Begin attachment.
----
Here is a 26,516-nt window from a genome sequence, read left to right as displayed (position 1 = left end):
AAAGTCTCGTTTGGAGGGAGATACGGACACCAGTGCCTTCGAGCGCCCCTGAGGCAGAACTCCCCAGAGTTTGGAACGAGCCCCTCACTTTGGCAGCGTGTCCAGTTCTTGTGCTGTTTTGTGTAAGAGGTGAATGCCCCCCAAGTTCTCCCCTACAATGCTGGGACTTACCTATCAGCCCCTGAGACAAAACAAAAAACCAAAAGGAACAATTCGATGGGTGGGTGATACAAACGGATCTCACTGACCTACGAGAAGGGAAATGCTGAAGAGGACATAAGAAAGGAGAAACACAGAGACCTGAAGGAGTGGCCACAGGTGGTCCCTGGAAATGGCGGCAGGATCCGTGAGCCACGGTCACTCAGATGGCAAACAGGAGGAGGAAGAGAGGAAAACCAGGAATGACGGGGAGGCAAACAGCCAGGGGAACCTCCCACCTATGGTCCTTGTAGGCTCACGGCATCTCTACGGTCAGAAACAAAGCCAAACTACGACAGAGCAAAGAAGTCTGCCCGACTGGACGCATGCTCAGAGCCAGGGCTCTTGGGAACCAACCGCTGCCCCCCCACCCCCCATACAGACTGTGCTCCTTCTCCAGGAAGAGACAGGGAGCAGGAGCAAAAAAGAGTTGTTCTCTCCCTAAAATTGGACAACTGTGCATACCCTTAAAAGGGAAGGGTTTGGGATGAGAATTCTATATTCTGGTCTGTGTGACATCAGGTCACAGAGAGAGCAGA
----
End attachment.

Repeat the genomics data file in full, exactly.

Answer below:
Here is a 26,516-nt window from a genome sequence, read left to right as displayed (position 1 = left end):
AAAGTCTCGTTTGGAGGGAGATACGGACACCAGTGCCTTCGAGCGCCCCTGAGGCAGAACTCCCCAGAGTTTGGAACGAGCCCCTCACTTTGGCAGCGTGTCCAGTTCTTGTGCTGTTTTGTGTAAGAGGTGAATGCCCCCCAAGTTCTCCCCTACAATGCTGGGACTTACCTATCAGCCCCTGAGACAAAACAAAAAACCAAAAGGAACAATTCGATGGGTGGGTGATACAAACGGATCTCACTGACCTACGAGAAGGGAAATGCTGAAGAGGACATAAGAAAGGAGAAACACAGAGACCTGAAGGAGTGGCCACAGGTGGTCCCTGGAAATGGCGGCAGGATCCGTGAGCCACGGTCACTCAGATGGCAAACAGGAGGAGGAAGAGAGGAAAACCAGGAATGACGGGGAGGCAAACAGCCAGGGGAACCTCCCACCTATGGTCCTTGTAGGCTCACGGCATCTCTACGGTCAGAAACAAAGCCAAACTACGACAGAGCAAAGAAGTCTGCCCGACTGGACGCATGCTCAGAGCCAGGGCTCTTGGGAACCAACCGCTGCCCCCCCACCCCCCATACAGACTGTGCTCCTTCTCCAGGAAGAGACAGGGAGCAGGAGCAAAAAAGAGTTGTTCTCTCCCTAAAATTGGACAACTGTGCATACCCTTAAAAGGGAAGGGTTTGGGATGAGAATTCTATATTCTGGTCTGTGTGACATCAGGTCACAGAGAGAGCAGA